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Her Table Is Ready

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By Rachel Beckman
Washington Post Staff Writer
Sunday, April 22, 2007

You'd think the shock would have worn off by now. Judy Chicago's iconic feminist art installation "The Dinner Party" made a lot of people squirm back in 1979, with its vulva-motif plates. Surely a progressive young feminist like myself would be able to handle it with some modicum of maturity.

Apparently not.

I first saw "The Dinner Party" last fall in an old art book. It pictured the Susan B. Anthony place setting, which looks like a flower with four pink petals circling a crimson abyss. The plate is perched atop a fringed triangle.

The vaginal imagery was blatant, like a Georgia O'Keeffe flower that stopped pretending to be a flower. I blushed. I giggled. I slammed the book shut and called over an authority -- my Aunt Ellen, who chuckled at the picture in a those-were-the-days sort of way.

Fast-forward four months to a worst-case scenario of sorts: I was assigned to spend an hour alone with Judy Chicago and "The Dinner Party" at its new, permanent home, the Elizabeth A. Sackler Center for Feminist Art at the Brooklyn Museum.

The installation is an enormous triangular table, 48 feet on each side, set for 39 important women, from goddesses to historical figures. Chicago calls them her "girls." Each place setting includes a ceramic plate and a table runner that symbolize the woman's achievements. The table sits on a porcelain "Heritage Floor," which features the names of 999 other important women in gold paint.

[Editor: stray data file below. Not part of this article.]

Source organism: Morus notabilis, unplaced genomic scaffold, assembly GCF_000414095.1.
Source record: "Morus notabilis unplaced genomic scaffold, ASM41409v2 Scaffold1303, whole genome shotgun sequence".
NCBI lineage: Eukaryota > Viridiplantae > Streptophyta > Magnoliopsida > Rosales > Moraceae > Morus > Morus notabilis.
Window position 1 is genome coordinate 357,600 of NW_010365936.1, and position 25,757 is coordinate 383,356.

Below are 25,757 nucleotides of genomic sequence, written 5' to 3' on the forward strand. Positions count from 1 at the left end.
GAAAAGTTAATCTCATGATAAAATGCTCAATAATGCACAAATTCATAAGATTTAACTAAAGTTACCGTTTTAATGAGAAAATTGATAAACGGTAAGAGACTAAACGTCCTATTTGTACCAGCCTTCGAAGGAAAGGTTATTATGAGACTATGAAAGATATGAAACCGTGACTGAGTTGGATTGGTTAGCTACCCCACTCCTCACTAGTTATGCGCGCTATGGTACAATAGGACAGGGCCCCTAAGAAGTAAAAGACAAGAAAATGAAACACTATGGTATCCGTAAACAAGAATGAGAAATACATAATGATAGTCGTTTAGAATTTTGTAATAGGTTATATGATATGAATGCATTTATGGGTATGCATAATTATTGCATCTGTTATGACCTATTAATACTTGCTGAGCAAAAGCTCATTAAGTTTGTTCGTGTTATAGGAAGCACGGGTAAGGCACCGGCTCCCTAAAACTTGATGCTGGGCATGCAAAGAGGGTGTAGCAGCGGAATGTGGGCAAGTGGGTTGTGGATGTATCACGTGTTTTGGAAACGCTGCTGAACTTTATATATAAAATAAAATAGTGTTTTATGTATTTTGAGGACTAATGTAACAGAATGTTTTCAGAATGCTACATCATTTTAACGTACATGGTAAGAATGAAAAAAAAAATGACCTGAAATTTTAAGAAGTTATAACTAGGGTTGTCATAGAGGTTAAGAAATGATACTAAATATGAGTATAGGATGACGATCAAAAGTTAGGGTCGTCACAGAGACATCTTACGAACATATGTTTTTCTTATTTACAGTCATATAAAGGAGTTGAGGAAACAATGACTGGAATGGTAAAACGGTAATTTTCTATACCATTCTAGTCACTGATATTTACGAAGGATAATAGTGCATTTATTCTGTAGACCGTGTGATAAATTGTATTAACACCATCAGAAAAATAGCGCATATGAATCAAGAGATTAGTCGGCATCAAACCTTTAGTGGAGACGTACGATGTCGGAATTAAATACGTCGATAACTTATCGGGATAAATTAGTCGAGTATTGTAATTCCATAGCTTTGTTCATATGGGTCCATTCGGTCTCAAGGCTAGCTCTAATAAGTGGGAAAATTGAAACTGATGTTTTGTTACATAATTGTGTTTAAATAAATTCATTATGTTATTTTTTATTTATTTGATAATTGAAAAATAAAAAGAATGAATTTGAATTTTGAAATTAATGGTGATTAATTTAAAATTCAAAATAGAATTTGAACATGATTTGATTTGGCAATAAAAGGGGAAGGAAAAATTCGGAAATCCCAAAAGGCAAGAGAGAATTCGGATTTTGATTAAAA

It is considered one of the world's most important works of feminist art. Hundreds of women contributed their skills to complete the piece.

"So, what do you think?" she asked, smiling. The 67-year-old artist had bright red curls and was wearing violet-tinted glasses and a matching sequined shirt.

I came clean and told her about my reaction . . . mostly. I told her that the obvious vaginal imagery made me squirm. But I chickened out and didn't tell her that "The Dinner Party" looked like a relic of stereotypical, bras-a-blazin' feminism. It looked so '70s, like a burnt-orange carpet that someone had been too lazy to replace. It didn't seem relevant to the feminist topics I care about, like balancing work and family, and young women thinking it's okay to starve like their favorite celebrities.

"I think we're all educated to be frightened of female power," she said. "So am I surprised you reacted that way? No. I'm not surprised. And I don't think you should be upset with yourself about it. I think you should be upset about the culture that made it that way."

My family's culture couldn't have helped. I remember asking my dad what a feminist was when I was 8.

"A man-hater," he joked.


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